Taking advantage of its deep water and abundant forests, Gold River developed in 1967 as a logging and pulp & paper industry community. Gold River quickly sprang into prosperity and established excellent community facilities. When shifting world markets brought the mill closure in 1998, many of Gold River's inhabitants were forced to relocate. Since then, the village has capitalized on its idealistic setting among picturesque mountains, lakes, rivers, ocean, and forests to develop tourism and sport fishing as its main economic generators.
Currently, Gold River serves as a base for such famous activities as the Nootka Island trek, hiking the Elk Lake trail, mountain-climbing up Golden Hinde (Vancouver Island's highest peak), and the Great Walk.
Gold River also serves as a historic point, being the closest village to the famous Yuquot, or "Friendly Cove", where British explorer Captain James Cook first set ashore.
Gold River is located in central Vancouver Island, at the end of scenic Highway 28, 90 km (55 mi) west of Campbell River. Traveling from the north or south Island, exit easily from Island Highway 19 and follow the signs through Strathcona Park, then across the bridge between the lakes.
Strathcona Provincial Park, designated in 1911, is the oldest provincial park in British Columbia. Located almost in the centre of Vancouver Island, Strathcona park is a rugged mountain wilderness comprising more than 250,000 hectares. Mountain peaks - some perpetually mantled with snow - dominate the park. Lakes and alpine tarns dot a landscape laced with rivers, creeks and streams. Summer in Strathcona is usually pleasantly warm, while winters are fairly mild except for the higher levels, where heavy snowfalls are the norm. Buttle Lake and vicinity and Forbidden Plateau - offer a variety of visitor-oriented developments. The rest of the park is largely undeveloped.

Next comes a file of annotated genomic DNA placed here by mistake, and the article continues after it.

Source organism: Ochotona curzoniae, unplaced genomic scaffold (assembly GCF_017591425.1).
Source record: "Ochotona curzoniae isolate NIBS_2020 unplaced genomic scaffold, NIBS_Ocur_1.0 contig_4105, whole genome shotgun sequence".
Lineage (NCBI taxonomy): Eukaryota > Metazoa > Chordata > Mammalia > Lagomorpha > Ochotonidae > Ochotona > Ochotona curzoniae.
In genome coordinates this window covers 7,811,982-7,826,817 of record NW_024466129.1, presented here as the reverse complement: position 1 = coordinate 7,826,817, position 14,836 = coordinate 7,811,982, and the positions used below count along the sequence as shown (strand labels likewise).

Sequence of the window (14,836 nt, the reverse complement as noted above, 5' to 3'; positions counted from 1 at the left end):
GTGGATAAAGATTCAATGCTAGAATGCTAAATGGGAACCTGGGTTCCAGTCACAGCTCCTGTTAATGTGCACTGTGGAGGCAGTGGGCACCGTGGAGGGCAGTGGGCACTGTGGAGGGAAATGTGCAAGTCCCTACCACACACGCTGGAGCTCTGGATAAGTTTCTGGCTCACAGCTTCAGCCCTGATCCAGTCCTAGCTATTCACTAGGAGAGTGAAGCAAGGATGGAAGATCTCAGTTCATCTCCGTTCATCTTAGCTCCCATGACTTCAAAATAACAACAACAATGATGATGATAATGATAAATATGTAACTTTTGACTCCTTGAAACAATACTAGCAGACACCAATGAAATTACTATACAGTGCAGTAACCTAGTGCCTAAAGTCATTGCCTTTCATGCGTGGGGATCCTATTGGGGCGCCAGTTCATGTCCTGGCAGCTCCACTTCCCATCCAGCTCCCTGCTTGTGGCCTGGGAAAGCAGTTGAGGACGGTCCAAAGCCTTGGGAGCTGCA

Worth a drive to see the mountain climbers trying their skills along the steep rock walls, manoeuvring around on over 100 different routes. A real treat and an eye-opener. Located 9 km (6 mi) east of the Gold River Village on Hwy 28 by the Crest Mountain trailhead.
A picnic area nestled up to the shores of the Gold River. Enjoy your meal as you watch the kayakers and canoes floating by. Next door are the beautiful fairways and greens of the local golf course. Located on Hwy 19 south of Gold River.
Gold Muchalat Provincial Park, located northwest of Gold River on central Vancouver Island, offers a pristine wilderness environment for sports fishing, wildlife viewing and rustic hiking. Whitewater kayaking and rafting is also permitted. This undeveloped park provides key winter habitat for Roosevelt elk and black-tailed deer and is home to the Marbled Murrelet and a variety of fish species. Sockeye salmon spawn in the Muchalat River. Summer steelhead, Rainbow trout and coho can be found in both the Muchalat and Gold Rivers, which run through the park. A trans-valley corridor of old-growth Douglas fir and Western hemlock is protected within the boundaries of this rugged park, which has no developed facilities. A user-made trail meanders along the river's edge and deactivated logging roads allow foot access into the more heavily forested areas of the park, which was established in 1996.